Freedom of the Press 2009 - Colombia
|Publication Date||1 May 2009|
|Cite as||Freedom House, Freedom of the Press 2009 - Colombia, 1 May 2009, available at: http://www.refworld.org/docid/4b27421b28.html [accessed 26 January 2015]|
|Disclaimer||This is not a UNHCR publication. UNHCR is not responsible for, nor does it necessarily endorse, its content. Any views expressed are solely those of the author or publisher and do not necessarily reflect those of UNHCR, the United Nations or its Member States.|
Status: Partly Free
Legal Environment: 13 (of 30)
Political Environment: 30 (of 40)
Economic Environment: 16 (of 30)
Total Score: 59 (of 100)
(Lower scores = freer)
Covers events that took place between January 1, 2008, and December 31, 2008.
Despite a reduction in the rate of kidnappings, the media in Colombia remained under siege in 2008. Press freedom is guaranteed by the 1991 constitution, but journalists are often subject to legal harassment. This can include subpoenas to testify in court and violate professional secrecy, and criminal libel and civil liability lawsuits. At least a dozen columnists have been charged, among them Maria Jimena Duzan of the daily El Tiempo and Alfredo Molano of El Espectador. New laws that will partially decriminalize libel have been proposed in Congress. A new criminal procedure code took effect on January 1, 2008, raising hopes that it would curb impunity and judicial inefficiency with respect to crimes against journalists. Some progress was made regarding the investigation and prosecution of such cases. A legislator was arrested for the 1998 murder of journalist Nelson Carvajal Carvajal in southern Colombia, and the trial of a former mayor of Barrancabermeja for the 2003 murder of journalist Jose Emeterio Rivas proceeded. On August 21, the Supreme Court ordered the army to hand over legally requested information on military operations. It reversed a lower court's ruling on the grounds that vague national security exceptions are insufficient to deny the constitutionally protected right to access public information. Despite such encouraging rulings, members of Congress proposed the creation of a Council of Information, which media observers warned could serve as a censorship tribunal.
Colombia remains one of the world's most dangerous countries for journalists. Reporters continue to encounter difficulties associated with the country's complex armed conflict, which involves left-wing guerrilla organizations, drug traffickers, right-wing paramilitary groups, and government security forces. Corrupt government officials also engage in harassment and violence against media workers. Hostile rhetoric by high-ranking government officials (including President Alvaro Uribe) regarding coverage of the war serves to further stigmatize journalists and put them at risk of violence. Nevertheless, no journalists were killed for political reasons in 2008. According to the Foundation for Freedom of the Press (FLIP), threats to journalists and violations of press freedom diminished by 15 and 20 percent, respectively, during the year. In one incident, Rosberg Perilla, a reporter for Enlace TV, was assaulted in December by town council member Nelson Riaño Galvis over coverage that the latter found critical. In another incident, journalist Pedro Antonio Cardenas was attacked by two men in Bogota and told to stop circulating his magazine, in which he recently published an article alleging business ties between the mayor of Honda and a paramilitary group. Also during 2008, local media professionals reportedly practiced self-censorship to avoid threats or legal action from the government and nonstate actors. The Journalist Protection Program of the Ministry of the Interior and Justice (MIJ) claimed to have offered assistance to at least 146 media workers facing such threats. Protection for journalists is mandated by the constitution. The MIJ also backs an alert network providing journalists with communication equipment, temporary relocation fees, body guards, bullet-proof vests, and an emergency hotline for their protection.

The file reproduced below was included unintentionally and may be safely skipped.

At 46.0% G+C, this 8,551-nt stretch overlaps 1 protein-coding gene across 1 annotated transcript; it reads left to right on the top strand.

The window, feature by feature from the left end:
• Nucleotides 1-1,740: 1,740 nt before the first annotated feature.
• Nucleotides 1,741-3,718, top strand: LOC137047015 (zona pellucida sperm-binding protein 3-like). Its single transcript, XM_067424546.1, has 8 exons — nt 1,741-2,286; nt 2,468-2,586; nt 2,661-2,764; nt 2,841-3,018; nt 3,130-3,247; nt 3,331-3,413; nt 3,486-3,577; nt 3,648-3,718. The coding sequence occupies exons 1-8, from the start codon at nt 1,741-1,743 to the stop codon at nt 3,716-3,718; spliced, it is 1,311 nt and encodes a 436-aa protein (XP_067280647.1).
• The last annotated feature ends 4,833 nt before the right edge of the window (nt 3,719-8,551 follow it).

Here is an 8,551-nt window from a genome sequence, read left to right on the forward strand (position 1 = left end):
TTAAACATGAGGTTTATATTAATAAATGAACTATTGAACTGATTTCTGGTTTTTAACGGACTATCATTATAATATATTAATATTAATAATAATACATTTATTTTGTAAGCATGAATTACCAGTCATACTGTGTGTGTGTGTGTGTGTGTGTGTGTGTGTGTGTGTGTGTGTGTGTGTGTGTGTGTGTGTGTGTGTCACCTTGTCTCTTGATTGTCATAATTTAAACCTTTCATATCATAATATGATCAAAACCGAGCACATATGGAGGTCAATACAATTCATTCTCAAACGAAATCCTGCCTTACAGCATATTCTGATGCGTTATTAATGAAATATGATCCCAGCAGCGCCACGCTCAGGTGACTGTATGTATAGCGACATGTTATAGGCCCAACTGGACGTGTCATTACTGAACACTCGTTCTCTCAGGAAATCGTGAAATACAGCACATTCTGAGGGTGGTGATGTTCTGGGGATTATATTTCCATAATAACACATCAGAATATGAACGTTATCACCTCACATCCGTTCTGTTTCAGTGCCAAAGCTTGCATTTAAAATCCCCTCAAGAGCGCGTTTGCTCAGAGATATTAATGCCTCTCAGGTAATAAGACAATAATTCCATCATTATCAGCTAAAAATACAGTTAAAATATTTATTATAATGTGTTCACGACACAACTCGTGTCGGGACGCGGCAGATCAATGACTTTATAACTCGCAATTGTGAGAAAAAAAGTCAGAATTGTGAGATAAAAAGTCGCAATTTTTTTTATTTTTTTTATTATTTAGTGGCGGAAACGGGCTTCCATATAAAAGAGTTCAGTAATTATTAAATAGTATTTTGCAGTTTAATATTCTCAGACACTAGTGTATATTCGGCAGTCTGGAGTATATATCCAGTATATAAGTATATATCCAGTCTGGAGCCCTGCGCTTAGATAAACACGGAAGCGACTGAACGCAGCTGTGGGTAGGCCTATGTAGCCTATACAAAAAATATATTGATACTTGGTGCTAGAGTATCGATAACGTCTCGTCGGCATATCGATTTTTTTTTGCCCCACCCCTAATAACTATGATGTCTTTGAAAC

Most of the country's media outlets are controlled by groups of private investors. Independent and privately owned print and broadcast media are generally free to express a variety of opinions and cover sensitive issues without restrictions. The government operates one educational and two commercial television stations, along with a national radio network. Despite some advances, the hundreds of community radio stations operating in Colombia sometimes come under pressure from both the government and armed groups. There is a widespread perception that journalists accept bribes in exchange for biased coverage. A proposed statute, seeking "the democratization of the media" through trading in the stock market, was introduced this year. The government used the selective distribution of state advertising as a means to influence the press. Government advertising is an important source of revenue, since local media depend heavily on advertising by provincial and municipal agencies to stay in business. Low salaries add to this financial dependence, which creates a powerful incentive for collusion among media owners, journalists, and officials, affecting editorial views and news coverage. There were few reported cases of government monitoring or censoring of the internet, which was accessed by close to 39 percent of the population in 2008. However, indigenous communities in western Colombia complained that their online media pages were blocked following confrontations with the military.